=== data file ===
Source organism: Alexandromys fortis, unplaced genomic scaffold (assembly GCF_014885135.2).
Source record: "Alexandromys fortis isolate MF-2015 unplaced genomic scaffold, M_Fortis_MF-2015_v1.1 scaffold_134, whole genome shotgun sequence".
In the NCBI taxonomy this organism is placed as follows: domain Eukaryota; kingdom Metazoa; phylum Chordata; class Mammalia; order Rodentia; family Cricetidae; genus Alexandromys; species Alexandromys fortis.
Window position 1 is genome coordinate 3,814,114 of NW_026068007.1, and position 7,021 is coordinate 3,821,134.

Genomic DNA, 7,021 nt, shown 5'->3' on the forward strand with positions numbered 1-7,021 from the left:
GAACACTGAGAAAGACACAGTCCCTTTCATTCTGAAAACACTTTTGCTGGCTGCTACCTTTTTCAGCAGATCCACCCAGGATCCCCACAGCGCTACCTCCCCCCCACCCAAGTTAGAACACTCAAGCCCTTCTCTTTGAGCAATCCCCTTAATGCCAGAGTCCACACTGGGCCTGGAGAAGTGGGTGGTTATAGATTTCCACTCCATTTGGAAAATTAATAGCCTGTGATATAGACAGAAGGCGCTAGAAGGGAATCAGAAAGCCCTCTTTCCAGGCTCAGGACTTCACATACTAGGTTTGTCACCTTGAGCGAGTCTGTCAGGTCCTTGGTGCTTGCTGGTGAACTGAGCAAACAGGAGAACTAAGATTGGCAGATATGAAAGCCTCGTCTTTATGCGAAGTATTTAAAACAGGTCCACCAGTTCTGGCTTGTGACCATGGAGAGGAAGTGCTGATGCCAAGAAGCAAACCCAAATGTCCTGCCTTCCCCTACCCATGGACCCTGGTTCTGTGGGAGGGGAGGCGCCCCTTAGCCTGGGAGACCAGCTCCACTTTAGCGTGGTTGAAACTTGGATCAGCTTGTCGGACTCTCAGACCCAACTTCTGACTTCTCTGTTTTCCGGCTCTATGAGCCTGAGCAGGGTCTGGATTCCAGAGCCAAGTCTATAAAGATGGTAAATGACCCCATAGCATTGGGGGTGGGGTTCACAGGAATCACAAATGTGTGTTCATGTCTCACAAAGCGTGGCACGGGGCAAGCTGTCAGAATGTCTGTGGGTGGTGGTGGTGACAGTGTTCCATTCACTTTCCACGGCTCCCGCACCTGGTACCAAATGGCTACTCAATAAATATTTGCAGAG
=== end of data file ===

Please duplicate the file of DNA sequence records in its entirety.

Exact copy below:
Source organism: Alexandromys fortis, unplaced genomic scaffold (assembly GCF_014885135.2).
Source record: "Alexandromys fortis isolate MF-2015 unplaced genomic scaffold, M_Fortis_MF-2015_v1.1 scaffold_134, whole genome shotgun sequence".
In the NCBI taxonomy this organism is placed as follows: domain Eukaryota; kingdom Metazoa; phylum Chordata; class Mammalia; order Rodentia; family Cricetidae; genus Alexandromys; species Alexandromys fortis.
Window position 1 is genome coordinate 3,814,114 of NW_026068007.1, and position 7,021 is coordinate 3,821,134.

Genomic DNA, 7,021 nt, shown 5'->3' on the forward strand with positions numbered 1-7,021 from the left:
GAACACTGAGAAAGACACAGTCCCTTTCATTCTGAAAACACTTTTGCTGGCTGCTACCTTTTTCAGCAGATCCACCCAGGATCCCCACAGCGCTACCTCCCCCCCACCCAAGTTAGAACACTCAAGCCCTTCTCTTTGAGCAATCCCCTTAATGCCAGAGTCCACACTGGGCCTGGAGAAGTGGGTGGTTATAGATTTCCACTCCATTTGGAAAATTAATAGCCTGTGATATAGACAGAAGGCGCTAGAAGGGAATCAGAAAGCCCTCTTTCCAGGCTCAGGACTTCACATACTAGGTTTGTCACCTTGAGCGAGTCTGTCAGGTCCTTGGTGCTTGCTGGTGAACTGAGCAAACAGGAGAACTAAGATTGGCAGATATGAAAGCCTCGTCTTTATGCGAAGTATTTAAAACAGGTCCACCAGTTCTGGCTTGTGACCATGGAGAGGAAGTGCTGATGCCAAGAAGCAAACCCAAATGTCCTGCCTTCCCCTACCCATGGACCCTGGTTCTGTGGGAGGGGAGGCGCCCCTTAGCCTGGGAGACCAGCTCCACTTTAGCGTGGTTGAAACTTGGATCAGCTTGTCGGACTCTCAGACCCAACTTCTGACTTCTCTGTTTTCCGGCTCTATGAGCCTGAGCAGGGTCTGGATTCCAGAGCCAAGTCTATAAAGATGGTAAATGACCCCATAGCATTGGGGGTGGGGTTCACAGGAATCACAAATGTGTGTTCATGTCTCACAAAGCGTGGCACGGGGCAAGCTGTCAGAATGTCTGTGGGTGGTGGTGGTGACAGTGTTCCATTCACTTTCCACGGCTCCCGCACCTGGTACCAAATGGCTACTCAATAAATATTTGCAGAG